Flying the Dragon by Natalie Dias Lorenzi

Skye has never met her grandfather. She’s never met her aunt, uncle, and cousin Hiroshi either. But when her grandfather gets sick, all four of her relatives move to Skye’s town from Japan for Grandfather’s course of treatment. While Hiroshi and his family don’t live with Skye, he still intrudes into her life far more than she would like. She’s forced to be his translator in school, which causes some of the other kids to make fun of her; her father is suddenly embracing his Japanese heritage, throwing out foreign phrases in front of her friends and cooking new foods; Hiroshi is hogging the attention of her Grandfather, who she is finally getting a relationship with for the first time; and, worst of all, she is now required to pass an intensive Japanese test if she wants to be able to play on the all-star soccer team. Hiroshi, on the other hand, has to deal with fitting into both a new school and a new country, figuring out the nuances and slang of the English language, and coming to terms with the fact that his beloved grandfather–and best friend–is gravely ill. His grandfather, the man who taught him everything he knows about rokkaku, Japanese kite flying/fighting, the hobby that Skye seems to be trying to horn in on, just as Hiroshi is trying to prepare for the rokkaku battle at the annual Washington Cherry Blossom Festival.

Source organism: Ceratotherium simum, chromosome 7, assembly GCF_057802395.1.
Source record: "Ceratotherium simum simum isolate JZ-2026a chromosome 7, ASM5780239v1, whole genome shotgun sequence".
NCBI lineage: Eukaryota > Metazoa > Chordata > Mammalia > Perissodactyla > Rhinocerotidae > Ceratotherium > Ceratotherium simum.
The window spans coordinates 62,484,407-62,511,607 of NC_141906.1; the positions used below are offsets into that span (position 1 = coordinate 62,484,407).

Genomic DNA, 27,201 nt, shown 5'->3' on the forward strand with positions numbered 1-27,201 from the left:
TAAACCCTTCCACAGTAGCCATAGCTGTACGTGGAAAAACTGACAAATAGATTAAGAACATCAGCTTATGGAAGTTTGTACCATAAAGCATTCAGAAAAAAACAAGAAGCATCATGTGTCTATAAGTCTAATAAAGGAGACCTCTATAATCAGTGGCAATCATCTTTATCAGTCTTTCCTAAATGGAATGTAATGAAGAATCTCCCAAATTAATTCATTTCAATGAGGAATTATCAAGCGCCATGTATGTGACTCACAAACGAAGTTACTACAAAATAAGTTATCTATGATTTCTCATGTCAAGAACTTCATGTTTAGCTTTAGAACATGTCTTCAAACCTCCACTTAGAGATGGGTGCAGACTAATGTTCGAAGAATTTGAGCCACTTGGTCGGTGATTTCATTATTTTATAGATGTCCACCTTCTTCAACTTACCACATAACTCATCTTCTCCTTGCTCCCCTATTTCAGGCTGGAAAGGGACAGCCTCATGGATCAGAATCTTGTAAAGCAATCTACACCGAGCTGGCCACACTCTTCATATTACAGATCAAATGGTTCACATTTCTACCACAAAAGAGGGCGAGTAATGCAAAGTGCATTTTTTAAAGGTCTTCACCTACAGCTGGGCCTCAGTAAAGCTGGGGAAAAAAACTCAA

Flying the Dragon was a lovely middle grade novel that tackles cross-cultural conflict between family members who gradually also become friends. The novel alternates chapters between Skye’s and Hiroshi’s perspectives, and each character is developed enough that the duel narratives each have their own unique voice. Usually when I read a novel with multiple perspectives, I immediately gravitate towards one narrative, breezing through the other sections until I return to my ‘favorite.’ Not so with Flying the Dragon, as Hiroshi and Skye’s struggles were both compelling, their personalities both entrancing. In different ways, the two both feel caught between cultures: Skye not sure whether she should accept her Japanese side (years ago she rejected her given name, Sorano), and Hiroshi not sure whether he can ever feel comfortable in America, where people don’t eat rice for breakfast, teachers are called by their last name, and people don’t sleep in mats on the bedroom floor.

It was definitely refreshing to read a book that concentrated on the family bond, rather than on the friend bond. While the worlds of most middle grade students do revolve around their friends, and much of middle grade literature reflects this, the family relationship is just as important to many kids. The back story of Skye’s father’s break with his family was touched upon but not stressed, a fact which I liked, as it did not take the focus away from the children’s struggles. And the bond between Hiroshi and his Grandfather was absolutely wonderful to behold. I really enjoyed this sweet, heartwarming read.

Disclosure: Finished copy received for review from Charlesbridge Publishing.

Share on FacebookTweet about this on TwitterPin on Pinterestshare on Tumblr


Leave a Reply

Your email address will not be published. Required fields are marked *